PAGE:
In spite of the fact that ScotchIrish Presbyterians settled the area it was a Methodist Church that was first organized and subsequently built in the township. Having been organized in 1796, the first church was built of native sandstone and measured 25' x 20". It was built on the north slope of the Thomas Stratton Farm in 1810. It was located 200' east of the present Shenango Road on what is called Church Lane. It was known as the James Powers Meeting House and then as the Old Stone Methodist Episcopal Church. In 1848 the building was partially burned and subsequently a red brick church was constructed at the intersection of Darlington Road and Shenango Road in 1857. The bricks having probably come from the old brick kiln near Oakville Road.

The Old Stone Church Cemetery, located on the west side of Shenango Road opposite the original site of the church lies 600 feet back from the road. The burial dates span the years from 1798 to 1921. Two of the graves belong to Revolutionary War Veterans, Matthias Shanor and Thomas Stratton.

Matthias Shanor came to the district in 1783 after he was mustered out of the Revolutionary Army. He purchased 200 acres of land on the north branch of Brady's Run later known as the Old Thomas Stratton Farm in Chippewa Township. At that time the woods were full of wild beasts including wolves.

Other early settlers included Robert Herron who was born in York Pennsylvania of Scotch-Irish parents. He settled in Chippewa Township in 1798 and lived near the Dunlap School District. In 1799 he moved to a farm on the southside of the township near Brady's Run. He died August 17,1838. He served as a justice of the peace for 19 years prior to his death. He was an elder of the Associate Presbyterian Church in Darlington and then the Four Mile Presbyterian Church. His four sons and two daughters all lived in and were identified with the history of Chippewa Township.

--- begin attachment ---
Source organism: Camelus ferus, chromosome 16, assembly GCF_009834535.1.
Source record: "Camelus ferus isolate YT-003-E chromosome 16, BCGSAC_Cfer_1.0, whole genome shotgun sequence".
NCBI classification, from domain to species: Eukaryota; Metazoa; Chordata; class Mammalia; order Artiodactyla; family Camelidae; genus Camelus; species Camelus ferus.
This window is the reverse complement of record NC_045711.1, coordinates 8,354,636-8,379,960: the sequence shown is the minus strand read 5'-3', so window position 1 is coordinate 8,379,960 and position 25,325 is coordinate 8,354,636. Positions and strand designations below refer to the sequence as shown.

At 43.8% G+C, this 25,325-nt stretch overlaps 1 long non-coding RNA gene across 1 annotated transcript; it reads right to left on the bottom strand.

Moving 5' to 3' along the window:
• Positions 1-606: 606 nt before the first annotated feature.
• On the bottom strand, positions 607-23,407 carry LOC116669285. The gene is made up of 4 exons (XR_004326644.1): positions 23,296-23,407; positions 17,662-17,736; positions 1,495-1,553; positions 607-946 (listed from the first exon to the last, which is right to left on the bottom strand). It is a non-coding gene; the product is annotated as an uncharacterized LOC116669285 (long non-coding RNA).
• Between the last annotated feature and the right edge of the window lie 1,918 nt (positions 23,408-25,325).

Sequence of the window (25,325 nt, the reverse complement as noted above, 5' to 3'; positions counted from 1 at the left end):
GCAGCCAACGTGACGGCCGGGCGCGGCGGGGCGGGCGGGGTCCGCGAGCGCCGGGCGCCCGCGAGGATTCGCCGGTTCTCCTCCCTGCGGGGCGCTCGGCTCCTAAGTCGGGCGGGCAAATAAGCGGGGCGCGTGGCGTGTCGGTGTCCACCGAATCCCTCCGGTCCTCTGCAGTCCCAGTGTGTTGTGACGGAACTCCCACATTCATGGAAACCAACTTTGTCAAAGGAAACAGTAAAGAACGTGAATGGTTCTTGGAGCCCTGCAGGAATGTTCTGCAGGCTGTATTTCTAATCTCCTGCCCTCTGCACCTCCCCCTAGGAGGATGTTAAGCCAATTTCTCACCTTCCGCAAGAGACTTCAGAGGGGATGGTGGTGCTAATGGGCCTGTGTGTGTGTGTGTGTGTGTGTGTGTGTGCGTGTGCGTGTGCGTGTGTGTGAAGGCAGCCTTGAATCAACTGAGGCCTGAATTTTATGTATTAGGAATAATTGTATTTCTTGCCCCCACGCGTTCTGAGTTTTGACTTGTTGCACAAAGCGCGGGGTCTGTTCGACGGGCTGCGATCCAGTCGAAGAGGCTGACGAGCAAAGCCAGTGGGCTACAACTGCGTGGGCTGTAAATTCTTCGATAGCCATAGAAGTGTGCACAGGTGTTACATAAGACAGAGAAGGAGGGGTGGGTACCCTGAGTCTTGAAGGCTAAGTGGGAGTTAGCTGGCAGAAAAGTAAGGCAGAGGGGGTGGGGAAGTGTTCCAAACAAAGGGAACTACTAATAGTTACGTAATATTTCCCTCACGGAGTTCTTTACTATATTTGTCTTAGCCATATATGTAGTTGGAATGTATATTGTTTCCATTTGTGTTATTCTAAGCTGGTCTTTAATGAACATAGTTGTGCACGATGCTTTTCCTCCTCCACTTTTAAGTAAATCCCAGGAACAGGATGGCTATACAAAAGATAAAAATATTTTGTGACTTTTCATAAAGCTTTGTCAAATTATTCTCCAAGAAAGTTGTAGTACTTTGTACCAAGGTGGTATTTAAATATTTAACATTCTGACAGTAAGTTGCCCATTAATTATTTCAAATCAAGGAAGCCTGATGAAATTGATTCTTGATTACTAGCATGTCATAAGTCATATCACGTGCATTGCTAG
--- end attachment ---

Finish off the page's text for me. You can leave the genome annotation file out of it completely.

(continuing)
Robert McFarland came from Westmoreland in 1812 and was living in Chippewa Township in 1824. He was a shoemaker. He died in 1862.

Ethan and Elizabeth Thomas were pioneers of Beaver County having come from Maryland to settle first in Patterson Township and then in Chippewa. Their son, William Thomas was born in 1821 and resided on the family homestead except for six years, three of which he was in the mercantile business in Beaver and three when he was in New Brighton. He served one term as a Justice of the Peace and County Auditor.

John Stratton came from New Jersey and settled in Chippewa Township in 1825 where he cleared and improved a farm. His son Elijah Stratton returned to Chippewa in 1874 and engaged in farming

Henry Wagner came to the United States in 1849 from Germany and established a brewery in Beaver Falls. He settled in Chippewa Township in 1858 where he engaged in farming.

Jacob Young a farmer and milkman was born in Germany, September 14,1846. He came to the United States in 1864 and settled in Chippewa in 1870 where he engaged in farming In 1884 he entered the dairy business with twenty-one cows. He supplied a milk route for Beaver Falls.